This also means that, no matter what, you need to know the class that your object is going to be. What you can do, however, is something like this:

Superclass *object = NULL;
if (condition) {
    object = new Subclass1();
}
else {
    object = new Subclass2();
}
object.setMeUp(args);

... have a virtual function and call it after constructon. This is a standard pattern in Objective-C, in which first you call the class's "alloc" method to get an instance, and then you call the initilializer that suits your use.

The person who mentioned the Abstract Factory pattern is probably more correct for C++ and Java though.

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Pity C++ classes aren't objects.... ----------------- In C++, there's no reason for constructors to ever be virtual, –  David Jul 27 '09 at 19:22

In C++, all constructors are implicitly virtual (with a little extra). That is, the constructor of the base class is called before that of the derived class. So, it's like they're sort of virtual. Because, in a virtual method, if the derived class implements a method of the same signature, only the method in the derived class is invoked.

However, in a constructor, BOTH METHODS ARE INVOKED (see example below).

For a more complete explanation of why this is so, please see Item 9 of Effective C++, Third Edition, By Scott Meyers (Never call a virtual function during construction or destruction). The title of the item may be misleading in relation to the question, but if you read the explanation, it'll make perfect sense.

#include <iostream>
#include <vector>

class Animal {

    public:

        Animal(){
            std::cout << "Animal Constructor Invoked." << std::endl;
        }

        virtual void eat() {
            std::cout << "I eat like a generic animal.\n";
        }

        //always make destructors virtual in base classes
        virtual ~Animal() {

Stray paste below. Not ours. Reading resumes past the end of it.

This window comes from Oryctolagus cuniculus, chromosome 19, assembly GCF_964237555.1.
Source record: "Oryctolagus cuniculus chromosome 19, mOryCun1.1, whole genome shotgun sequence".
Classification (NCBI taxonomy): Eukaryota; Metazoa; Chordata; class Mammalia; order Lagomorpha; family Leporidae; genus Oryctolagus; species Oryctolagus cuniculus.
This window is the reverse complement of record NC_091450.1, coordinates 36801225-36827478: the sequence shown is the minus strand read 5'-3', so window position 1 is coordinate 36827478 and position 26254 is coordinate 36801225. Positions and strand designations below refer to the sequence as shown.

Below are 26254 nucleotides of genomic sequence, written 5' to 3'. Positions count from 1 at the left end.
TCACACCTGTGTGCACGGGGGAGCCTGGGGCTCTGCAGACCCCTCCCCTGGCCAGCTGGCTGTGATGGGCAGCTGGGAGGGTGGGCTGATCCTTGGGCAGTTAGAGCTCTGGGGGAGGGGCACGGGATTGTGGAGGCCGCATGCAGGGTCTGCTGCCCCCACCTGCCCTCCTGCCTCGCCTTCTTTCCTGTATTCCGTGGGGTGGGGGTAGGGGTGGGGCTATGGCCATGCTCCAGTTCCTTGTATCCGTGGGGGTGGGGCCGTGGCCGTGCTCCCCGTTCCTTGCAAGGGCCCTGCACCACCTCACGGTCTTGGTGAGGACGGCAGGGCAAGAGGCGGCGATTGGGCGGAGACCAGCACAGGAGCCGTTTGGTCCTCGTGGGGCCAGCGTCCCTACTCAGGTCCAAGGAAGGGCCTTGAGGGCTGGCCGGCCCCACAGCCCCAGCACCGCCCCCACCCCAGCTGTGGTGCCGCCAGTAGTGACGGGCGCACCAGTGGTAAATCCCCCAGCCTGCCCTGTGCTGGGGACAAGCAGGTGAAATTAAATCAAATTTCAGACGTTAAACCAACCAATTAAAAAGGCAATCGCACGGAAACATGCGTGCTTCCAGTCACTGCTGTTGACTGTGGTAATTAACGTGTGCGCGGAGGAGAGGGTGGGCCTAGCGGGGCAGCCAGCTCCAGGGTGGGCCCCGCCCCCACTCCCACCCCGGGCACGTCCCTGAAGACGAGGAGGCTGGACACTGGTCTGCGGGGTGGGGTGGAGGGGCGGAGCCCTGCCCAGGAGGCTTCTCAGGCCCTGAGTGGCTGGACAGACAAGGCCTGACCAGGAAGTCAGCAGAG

}

};

class Wolf : public Animal {

    public:

        Wolf(){
            std::cout << "Wolf Constructor Invoked." << std::endl;
        }

        void eat() {
            std::cout << "I eat like a wolf!" << std::endl;
        }

};


int main() {

    Wolf wolf;
    std::cout << "-------------" << std::endl;
    wolf.eat();

}

Output:

Animal Constructor Invoked.
Wolf Constructor Invoked.
-------------
I eat like a wolf!
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"In C++, all constructors are implicitly virtual" -- I am curious, whether you can point me at any literature that states this. –  Pradyot May 1 '13 at 17:51
    
As stated above, Item 9 in Scott Meyers book outlines and explains this. One exception to this is in virtual base classes. See section 15.2.4.1 of "The C++ Programming Language, Special Edition" by Bjarne Stroustrup for a description of virtual base classes and how "the language ensures that a constructor of a virtual base is called exactly once". –  Homer6 May 1 '13 at 20:22

Virtual constructors dont make sense in C++ . THis is because in C++ constructors do not have a return value . In some other programming languages this is not the case . In those languages the constructor can be called directly and the constructor has a return value . This makes them useful in implementing certain types of desgin patterns . In C++ however this is not the case .

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You are right when you say Virtual constructors dont make sense in C++. But it likely has nothing to do with return values. –  Pradyot May 1 '13 at 17:49